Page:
Natalya Khorover: Could it be plastic?
When you hear an artist say they’re putting the pedal to the metal – and they’re talking about their sewing machine – you get a sense of determination, intensity and a fiery spirit.
That kind of steely machine stitching can only come from someone who’s passionate about their cause.
Natalya Khorover is one such woman. Natalya had a thrifty upbringing in the USSR before moving to New York and has been aware of environmental pollution for as long as she can remember.
She has researched thoroughly the causes of climate change and the impact of plastic pollution on our world, and her textile art not only teaches others about that, but uses the offending material to add to the statement.
And yet you’d hardly know it. Her collaging, quilting and stitching is so skilled that the outcome barely resembles plastic at all. See what you think.
Evoking the urban vibe
TextileArtist.org: It’s clear that sustainability and environmental awareness are the inspiration for your artwork and you are passionate about recycling and re-imagining waste. How did this begin?
Natalya Khorover: I have been aware of environmental pollution since being tiny, but my start in repurposing materials originated from a modest upbringing. Growing up as an average kid in the USSR, it was natural to become thrifty at a young age as supplies were always limited, though I don’t remember thinking that I was limited in anything. When I started making art in short spurts between my kids’ naps and other activities, it was only natural that I used scraps from my stash.
Online shopping was not then what it is now, so access to new materials wasn’t always easy. Single-use plastic also wasn’t as commonplace as it is now, so I got into the habit of saving the pretty bags until one day I just couldn’t see a reason why I shouldn’t be stitching them as well.
How does your quest for sustainability impact your work specifically?
I am not simply aware of the need for sustainability and the climate crisis all around us. I have taken the time to read, listen, research and take classes. Single-use plastic is a scourge on our planet and single-use plastic pollution is one of the main contributors to climate change. So using it in my art practice is more than just about a desire for a fun and unusual material, it is a statement on the climate emergency we are now fully immersed in.
I am a city girl at heart so, when I make urban-inspired art, it seems totally logical to me to use single-use plastic and other non recyclables as my materials. The graphics on the plastic, the textures of the plastic, dryer sheets and other such items, to me, are perfect for evoking the urban vibe.
When I use single-use plastics to create nature inspired art, it becomes about the irony of creating such imagery from exactly the product that contributes to their demise.
What or who were your early influences and how has your life and upbringing influenced your work?
Oh gosh… the what is hard to pin down! I’m such a sponge, I love taking in information visually or reading or listening. Sometimes it’s immediately evident in my work, but usually, it’s only evident years later as I connect the dots, during an especially reflective moment.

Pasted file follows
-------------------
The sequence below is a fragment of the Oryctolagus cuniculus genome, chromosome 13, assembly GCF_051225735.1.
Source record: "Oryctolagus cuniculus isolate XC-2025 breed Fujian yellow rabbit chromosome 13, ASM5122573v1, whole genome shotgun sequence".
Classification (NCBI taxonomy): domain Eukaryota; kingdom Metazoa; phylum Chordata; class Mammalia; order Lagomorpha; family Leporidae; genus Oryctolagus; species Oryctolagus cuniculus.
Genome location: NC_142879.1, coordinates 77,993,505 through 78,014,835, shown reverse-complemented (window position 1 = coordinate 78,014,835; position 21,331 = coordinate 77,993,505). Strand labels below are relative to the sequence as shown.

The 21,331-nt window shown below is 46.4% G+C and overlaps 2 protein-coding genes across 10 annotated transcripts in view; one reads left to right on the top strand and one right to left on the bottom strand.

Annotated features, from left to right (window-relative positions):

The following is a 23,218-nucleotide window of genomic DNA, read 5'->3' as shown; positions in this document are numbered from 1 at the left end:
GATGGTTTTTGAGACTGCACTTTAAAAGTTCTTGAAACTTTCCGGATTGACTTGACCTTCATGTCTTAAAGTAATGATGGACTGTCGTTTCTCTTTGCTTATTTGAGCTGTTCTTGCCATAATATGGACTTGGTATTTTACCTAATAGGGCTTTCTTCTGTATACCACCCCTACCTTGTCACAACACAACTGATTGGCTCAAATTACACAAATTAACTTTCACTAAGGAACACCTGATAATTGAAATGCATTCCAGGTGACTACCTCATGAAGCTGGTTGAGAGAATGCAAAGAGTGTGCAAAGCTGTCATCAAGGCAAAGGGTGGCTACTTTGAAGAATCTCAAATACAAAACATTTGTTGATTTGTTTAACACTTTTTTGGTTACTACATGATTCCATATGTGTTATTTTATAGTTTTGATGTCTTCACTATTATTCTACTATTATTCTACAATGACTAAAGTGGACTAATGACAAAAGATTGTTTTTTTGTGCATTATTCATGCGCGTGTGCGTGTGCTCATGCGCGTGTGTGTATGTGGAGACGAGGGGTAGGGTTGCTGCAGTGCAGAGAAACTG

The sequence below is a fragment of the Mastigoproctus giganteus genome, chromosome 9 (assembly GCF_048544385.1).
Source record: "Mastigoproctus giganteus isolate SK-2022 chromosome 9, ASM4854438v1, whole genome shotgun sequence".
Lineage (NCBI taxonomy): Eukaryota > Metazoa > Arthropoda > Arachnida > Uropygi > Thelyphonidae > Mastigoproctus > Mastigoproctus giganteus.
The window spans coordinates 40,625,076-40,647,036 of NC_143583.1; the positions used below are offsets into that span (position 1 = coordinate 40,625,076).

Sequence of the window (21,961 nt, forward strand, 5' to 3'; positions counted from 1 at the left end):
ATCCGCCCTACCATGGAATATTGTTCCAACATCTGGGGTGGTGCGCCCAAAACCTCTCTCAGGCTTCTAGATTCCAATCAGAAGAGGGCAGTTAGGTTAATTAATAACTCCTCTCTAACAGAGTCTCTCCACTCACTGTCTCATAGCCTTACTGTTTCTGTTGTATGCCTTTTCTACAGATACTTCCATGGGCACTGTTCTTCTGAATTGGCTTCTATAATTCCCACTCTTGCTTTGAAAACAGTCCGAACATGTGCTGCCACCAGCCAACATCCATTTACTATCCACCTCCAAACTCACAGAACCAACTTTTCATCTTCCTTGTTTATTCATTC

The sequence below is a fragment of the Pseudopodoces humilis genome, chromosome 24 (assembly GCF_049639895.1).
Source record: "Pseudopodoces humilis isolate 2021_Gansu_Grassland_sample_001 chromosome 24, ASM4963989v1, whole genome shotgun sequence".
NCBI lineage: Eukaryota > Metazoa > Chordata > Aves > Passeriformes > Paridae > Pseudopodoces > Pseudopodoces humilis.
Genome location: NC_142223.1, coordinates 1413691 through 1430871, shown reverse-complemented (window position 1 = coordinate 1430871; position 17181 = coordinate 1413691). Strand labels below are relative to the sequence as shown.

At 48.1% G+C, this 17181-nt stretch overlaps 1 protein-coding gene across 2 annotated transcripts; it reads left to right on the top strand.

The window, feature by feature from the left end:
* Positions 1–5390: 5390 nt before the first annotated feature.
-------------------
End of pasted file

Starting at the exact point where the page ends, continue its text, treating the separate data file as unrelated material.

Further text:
As for the who – I like to think of my grandmother as an early influence. She was a watercolourist, a journaler, a photographer, a stitcher and a paediatric surgeon. She dabbled in many things, I learned to darn socks with her, and dig in the dirt, and make do with whatever was at hand.
Colours, graphics and lettering
How did you develop your artistic skills?
I studied illustration in high school, and fashion design in college. When I started making art, I did a lot of research. I love diving into books and magazines and then experimenting with what I find fascinating in them. I kept a weekly journal practice for a few years, which was intended for experimenting purposes. I tried a daily journal practice for the same reason as well, that lasted only a year. I took a few workshops here and there but they were hard to take with little kids in tow. Oh how I wish there were online workshops back then. Mainly I experimented and played, and built on my existing skills until I found what I enjoyed best and had a knack for.
Looking at the planning and research process, how do you develop ideas for your work?
My process starts with photography and technology. Whenever I am out and about, whether in a city or in the great outdoors, I am always on a photo safari. And that is certainly a lot easier these days with smartphones. My sketchbook is more for note taking and the occasional observational sketch. So usually my work starts from a photograph.
Sometimes I make a collage from several photographs, sometimes I will transform my photo into something else using Photoshop. Once I have the initial image it transforms more intuitively as I start figuring out what materials I want to use. The substrate also informs the artwork: do I want to create it on a vintage linen towel or a square canvas?
What kind of recycled materials, fabrics, threads and other materials do you especially like to use?
My most favourite material to use currently is single-use plastic. It’s so ubiquitous, from bags to packaging, you cannot get away from all the colours, graphics and lettering. All you have to do is to look at your supermarket purchases and you have a whole new stash.